MPLS and RSVP Overview
MPLS provides a mechanism for engineering network traffic patterns that is independent of routing tables. MPLS assigns short labels to network packets that describe how to forward them through the network. MPLS is independent of any routing protocol and can be used for unicast packets.
In the traditional Level 3 forwarding paradigm, as a packet travels from one router to the next, an independent forwarding decision is made at each hop. The IP network layer header is analyzed, and the next hop is chosen based on this analysis and on the information in the routing table. In an MPLS environment, the analysis of the packet header is performed just once, when a packet enters the MPLS cloud. The packet is then assigned to a stream, which is identified by a label, which is a short (20-bit), fixed-length value at the front of the packet. Labels are used as lookup indexes for the label forwarding table. For each label, this table stores forwarding information. You can associate additional information with a label—such as class-of-service (CoS) values—that can be used to prioritize packet forwarding.
Packets traveling along an LSP are identified by a label—a 20-bit, unsigned integer in the range 0 through 1,048,575. For push labels on ingress routers, no labels in this range are restricted. For incoming labels on the transit static LSP, the label value is restricted to 1,000,000 through 1,048,575.
On MX Series, PTX Series, and T Series routers, the value for entropy and flow labels is restricted to 16 through 1,048,575.
In the Junos OS, label values are allocated per router. The display output shows only the label (for example, 01024). Labels for multicast packets are independent of those for unicast packets. Currently, the Junos OS does not support multicast labels.
Labels are assigned by downstream routers relative to the flow of packets. A router receiving labeled packets (the next-hop router) is responsible for assigning incoming labels. A received packet containing a label that is unrecognized (unassigned) is dropped. For unrecognized labels, the router does not attempt to unwrap the label to analyze the network layer header, nor does it generate an Internet Control Message Protocol (ICMP) destination unreachable message.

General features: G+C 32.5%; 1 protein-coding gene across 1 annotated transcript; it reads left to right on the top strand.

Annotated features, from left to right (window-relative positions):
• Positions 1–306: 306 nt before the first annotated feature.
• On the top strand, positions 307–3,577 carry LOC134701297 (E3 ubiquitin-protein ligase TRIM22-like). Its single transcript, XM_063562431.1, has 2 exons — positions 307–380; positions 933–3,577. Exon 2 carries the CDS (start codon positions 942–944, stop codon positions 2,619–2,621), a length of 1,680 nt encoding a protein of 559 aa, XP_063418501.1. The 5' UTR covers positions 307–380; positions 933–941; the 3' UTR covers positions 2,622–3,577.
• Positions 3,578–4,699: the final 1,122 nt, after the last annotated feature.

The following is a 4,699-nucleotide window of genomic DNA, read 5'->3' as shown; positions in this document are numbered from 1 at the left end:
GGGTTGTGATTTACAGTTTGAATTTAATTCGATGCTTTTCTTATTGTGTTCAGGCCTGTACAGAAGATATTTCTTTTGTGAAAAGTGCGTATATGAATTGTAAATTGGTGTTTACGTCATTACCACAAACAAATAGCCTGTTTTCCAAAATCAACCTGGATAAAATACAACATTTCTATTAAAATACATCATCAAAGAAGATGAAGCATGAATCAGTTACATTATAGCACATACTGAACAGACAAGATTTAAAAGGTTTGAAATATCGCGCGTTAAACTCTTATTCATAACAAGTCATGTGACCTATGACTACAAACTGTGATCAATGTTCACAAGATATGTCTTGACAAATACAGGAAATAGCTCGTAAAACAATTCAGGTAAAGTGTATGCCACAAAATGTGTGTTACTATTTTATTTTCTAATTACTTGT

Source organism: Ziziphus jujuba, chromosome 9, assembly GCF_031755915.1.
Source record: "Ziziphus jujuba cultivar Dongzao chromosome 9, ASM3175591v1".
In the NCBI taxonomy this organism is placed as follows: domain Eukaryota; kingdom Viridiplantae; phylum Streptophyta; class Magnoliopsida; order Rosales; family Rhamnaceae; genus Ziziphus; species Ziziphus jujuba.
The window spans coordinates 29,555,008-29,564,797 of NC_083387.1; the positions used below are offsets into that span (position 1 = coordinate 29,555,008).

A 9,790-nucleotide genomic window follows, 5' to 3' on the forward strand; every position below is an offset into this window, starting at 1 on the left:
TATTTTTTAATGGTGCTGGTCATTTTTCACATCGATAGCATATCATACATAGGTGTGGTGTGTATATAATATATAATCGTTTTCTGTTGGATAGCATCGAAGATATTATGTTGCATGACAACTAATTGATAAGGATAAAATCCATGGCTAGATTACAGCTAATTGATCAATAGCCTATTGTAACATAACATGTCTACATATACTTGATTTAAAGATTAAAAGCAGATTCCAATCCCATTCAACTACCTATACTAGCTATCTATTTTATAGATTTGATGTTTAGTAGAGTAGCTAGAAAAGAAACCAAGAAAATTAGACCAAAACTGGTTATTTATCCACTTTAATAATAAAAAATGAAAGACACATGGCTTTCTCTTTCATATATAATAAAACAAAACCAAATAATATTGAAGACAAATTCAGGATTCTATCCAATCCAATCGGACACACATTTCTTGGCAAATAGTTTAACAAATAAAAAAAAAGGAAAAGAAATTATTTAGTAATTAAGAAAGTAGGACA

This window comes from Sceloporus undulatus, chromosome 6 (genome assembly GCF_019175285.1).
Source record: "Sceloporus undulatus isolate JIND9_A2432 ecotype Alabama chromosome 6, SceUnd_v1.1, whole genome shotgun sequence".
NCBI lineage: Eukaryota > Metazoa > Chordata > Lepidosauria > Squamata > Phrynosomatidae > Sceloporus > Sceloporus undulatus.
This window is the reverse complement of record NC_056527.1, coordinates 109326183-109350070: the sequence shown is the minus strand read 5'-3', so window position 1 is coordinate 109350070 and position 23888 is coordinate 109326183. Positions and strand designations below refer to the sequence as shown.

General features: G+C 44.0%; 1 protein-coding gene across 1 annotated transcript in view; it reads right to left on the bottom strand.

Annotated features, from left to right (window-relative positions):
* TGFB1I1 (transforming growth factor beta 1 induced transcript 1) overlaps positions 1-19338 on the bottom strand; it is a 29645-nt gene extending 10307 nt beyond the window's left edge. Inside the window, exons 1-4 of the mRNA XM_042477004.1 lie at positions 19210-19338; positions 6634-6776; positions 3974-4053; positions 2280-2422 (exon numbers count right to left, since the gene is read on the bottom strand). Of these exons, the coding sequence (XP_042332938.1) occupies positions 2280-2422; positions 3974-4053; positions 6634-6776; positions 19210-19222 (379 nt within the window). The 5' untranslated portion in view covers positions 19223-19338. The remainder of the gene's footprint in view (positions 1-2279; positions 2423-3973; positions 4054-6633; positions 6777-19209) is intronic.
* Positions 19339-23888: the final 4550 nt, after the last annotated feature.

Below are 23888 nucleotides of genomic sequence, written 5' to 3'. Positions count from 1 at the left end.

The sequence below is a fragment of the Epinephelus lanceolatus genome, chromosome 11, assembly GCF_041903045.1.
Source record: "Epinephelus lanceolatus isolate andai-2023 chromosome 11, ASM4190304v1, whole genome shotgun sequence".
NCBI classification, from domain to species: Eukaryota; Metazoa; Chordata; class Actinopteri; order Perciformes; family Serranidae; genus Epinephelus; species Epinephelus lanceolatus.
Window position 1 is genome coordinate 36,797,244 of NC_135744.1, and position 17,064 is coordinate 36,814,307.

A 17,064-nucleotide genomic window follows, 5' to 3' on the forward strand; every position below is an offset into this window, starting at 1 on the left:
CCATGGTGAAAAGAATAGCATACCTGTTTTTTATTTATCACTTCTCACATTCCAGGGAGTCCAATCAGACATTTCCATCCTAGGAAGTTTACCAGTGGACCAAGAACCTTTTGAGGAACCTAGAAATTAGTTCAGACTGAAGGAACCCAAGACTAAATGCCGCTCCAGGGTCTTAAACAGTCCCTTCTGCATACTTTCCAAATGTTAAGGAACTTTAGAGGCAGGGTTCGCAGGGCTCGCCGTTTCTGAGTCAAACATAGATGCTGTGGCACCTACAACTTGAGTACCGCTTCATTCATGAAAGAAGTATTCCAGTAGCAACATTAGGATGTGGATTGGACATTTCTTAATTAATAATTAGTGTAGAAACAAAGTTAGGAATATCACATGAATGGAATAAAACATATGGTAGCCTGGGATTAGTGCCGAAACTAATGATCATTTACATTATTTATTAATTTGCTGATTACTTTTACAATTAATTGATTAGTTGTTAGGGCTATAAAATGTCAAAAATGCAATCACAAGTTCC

A packet can carry a number of labels, organized as a last-in, first-out stack. This is referred to as a label stack. At a particular router, the decision about how to forward a labeled packet is based exclusively on the label at the top of the stack.
Figure 1 shows the encoding of a single label. The encoding appears after data link layer headers, but before any network layer header.
Figure 2 illustrates the purpose of the class-of-service bits (also known as the EXP or experimental bits). Bits 20 and 21 specify the queue number. Bit 22 is the packet loss priority (PLP) bit used to specify the random early detection (RED) drop profile.
RSVP is a resource reservation setup protocol that is used by both network hosts and routers. Hosts use RSVP to request a specific class of service (CoS) from the network for particular application flows. Routers use RSVP to deliver CoS requests to all routers along the data path. RSVP also can maintain and refresh states for a requested CoS application flow.
RSVP treats an application flow as a simplex connection. That is, the CoS request travels only in one direction—from the sender to the receiver. RSVP is a transport layer protocol that uses IP as its network layer. However, RSVP does not transport application flows. Rather, it is more of an Internet control protocol, similar to the Internet Control Message Protocol (ICMP) and Internet Group Management Protocol (IGMP). RSVP runs as a separate software process in the Junos OS and is not in the packet forwarding path.
RSVP is not a routing protocol, but rather is designed to operate with current and future unicast and multicast routing protocols. The routing protocols are responsible for choosing the routes to use to forward packets, and RSVP consults local routing tables to obtain routes. RSVP only ensures the CoS of packets traveling along a data path.
The receiver in an application flow requests the preferred CoS from the sender. To do this, the receiver issues an RSVP CoS request on behalf of the local application. The request propagates to all routers in reverse direction of the data paths toward the sender. In this process, RSVP requests might be merged, resulting in a protocol that scales well when there are a large number of receivers.
Because the number of receivers in an application flow is likely to change and the flow of delivery paths might change during the life of an application flow, RSVP takes a soft-state approach in its design, creating and removing the protocol states in routers and hosts incrementally over time. RSVP sends periodic refresh messages to maintain its state and to recover from occasional lost messages. In the absence of refresh messages, RSVP states automatically time out and are deleted.